National Records of Scotland

Preserving the past, Recording the present, Informing the future

Annex B: Definitions, uses and limitations of the household projections

Annex B: Definitions, uses and limitations of the household projections

1. Definitions used in the household projections

The following definitions are used in this publication:

  • Household: The 2001 Census definition of a household is used - one person living alone, or a group of people (not necessarily related) living at the same address with common housekeeping (that is, sharing either a living room or sitting room or at least one meal a day). This excludes people living in communal establishments.

  • Private household population: The population living in private households, i.e. people not living in communal establishments.

  • Communal establishment:  An establishment providing managed residential accommodation, such as a hospital, care home, prison, student hall of residence or barracks. ‘Managed’ means full-time or part-time supervision of the accommodation.

  • Head of household: The head of the household is normally the first person entered on the Census form. The number of heads of household will be equal to the number of households. 

  • Children: Where children are included in a household type, they mainly consist of children aged 0-15, but they may also include a number of 16-18 year olds classified as dependent children in the Census (mainly people still at school). 

  • Average household size: The average number of people in private households is calculated by dividing the private household population by the number of households.

Figures in the tables are rounded to the nearest ten. Therefore, the totals shown may not be equal to the sum of the constituent parts.

2. Uses

The main use of the household projections is contributing to the assessment of future housing demand. Local authorities make widespread use of the household projections in development plans to assess future housing need, and as a context for planning decisions. The use of household projections for planning purposes is guided by central government policy and advice (Scottish Planning Policy 3: Planning for Housing (SPP 3) and Planning Advice Note 38: Housing Land (PAN 38)).  Projections are (or should be) only one element in assessing future housing need.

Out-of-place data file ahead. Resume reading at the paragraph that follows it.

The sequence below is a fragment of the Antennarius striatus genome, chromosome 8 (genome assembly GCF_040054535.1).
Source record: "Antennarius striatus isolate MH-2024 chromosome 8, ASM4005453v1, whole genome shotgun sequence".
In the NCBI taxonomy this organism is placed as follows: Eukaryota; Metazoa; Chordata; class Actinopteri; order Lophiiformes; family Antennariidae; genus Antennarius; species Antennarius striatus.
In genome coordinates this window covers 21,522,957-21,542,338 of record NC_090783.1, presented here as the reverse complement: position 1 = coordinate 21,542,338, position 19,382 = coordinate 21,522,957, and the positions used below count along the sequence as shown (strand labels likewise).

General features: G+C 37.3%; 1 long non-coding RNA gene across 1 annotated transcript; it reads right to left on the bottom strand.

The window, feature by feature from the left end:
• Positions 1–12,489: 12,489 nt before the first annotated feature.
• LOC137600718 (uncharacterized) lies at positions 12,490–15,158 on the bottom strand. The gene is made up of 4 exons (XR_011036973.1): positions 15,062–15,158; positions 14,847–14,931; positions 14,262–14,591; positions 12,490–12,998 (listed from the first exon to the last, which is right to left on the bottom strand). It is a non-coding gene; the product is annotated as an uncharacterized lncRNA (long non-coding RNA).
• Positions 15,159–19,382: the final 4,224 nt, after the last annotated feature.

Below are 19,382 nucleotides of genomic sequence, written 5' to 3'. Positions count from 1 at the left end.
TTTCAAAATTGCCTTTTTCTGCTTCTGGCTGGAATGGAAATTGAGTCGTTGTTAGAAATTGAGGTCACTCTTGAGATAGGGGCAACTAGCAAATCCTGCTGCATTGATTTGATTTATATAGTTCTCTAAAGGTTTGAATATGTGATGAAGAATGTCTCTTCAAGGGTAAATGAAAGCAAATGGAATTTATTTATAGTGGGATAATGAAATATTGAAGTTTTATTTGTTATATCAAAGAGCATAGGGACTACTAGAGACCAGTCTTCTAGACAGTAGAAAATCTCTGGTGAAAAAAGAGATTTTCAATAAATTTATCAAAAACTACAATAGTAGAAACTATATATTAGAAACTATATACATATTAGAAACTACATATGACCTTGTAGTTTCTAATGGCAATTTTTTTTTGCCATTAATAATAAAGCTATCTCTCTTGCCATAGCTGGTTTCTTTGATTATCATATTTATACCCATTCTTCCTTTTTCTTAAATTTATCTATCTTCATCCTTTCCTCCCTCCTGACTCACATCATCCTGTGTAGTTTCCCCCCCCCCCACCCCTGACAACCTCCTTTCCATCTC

More information about the planning system in Scotland is available from the Scottish Executive website.

3. Limitations

These household projections have limitations. A projection is a calculation showing what happens if particular assumptions are made. The household projections are trend-based, and are not, therefore, policy-based forecasts of what the Government expects to happen. Many social and economic factors influence the formation of households, including policies adopted by both central and local government. Local planning policies are often intended to modify past trends. Development plans may be based on reasoned and agreed departures from the projections, that seem better able to fit particular local circumstances.

4. Population projections

The household projections are based on the population projections and, as a result, assumptions used for the population projections, such as future migration, fertility and mortality, will have an effect on the household projections. Since smaller areas tend to be affected more by migration, which is hard to predict, projections for these areas tend to be less reliable than those for areas with large populations, and the further into the future the projections are taken, the less reliable they are likely to be.

5. The use of Census-based trend in household formation patterns

The household projections use information on household type and age group from the 1991 and 2001 Censuses, projected forward to the end of the projection period. The headship rate is defined as the proportion of people in each age group and household type who are ‘head’ of a household.

For these projections, changes in household formation patterns between 1991 and 2001 – the most recent 10 year period - are projected forward to 2024. This method assumes that past trends in household formation will continue, but this may not necessarily be the case. The overall number of households is updated every year, but no information is incorporated on changes in household types between Censuses.

With the assistance of the Household Analysis Review Group, we are investigating ways to refine the household projections methodology.

6. Relationship to other projections

These projections apply a single methodology across all local authority areas. Individual authorities may have a wider range of local information – based for example on local population or household surveys – on which to compile local projections. The supporting material on the GROS website should assist in providing an understanding of the basis of our projections. We are happy to provide additional supporting or background material which users would find useful in assessing and using the projections.

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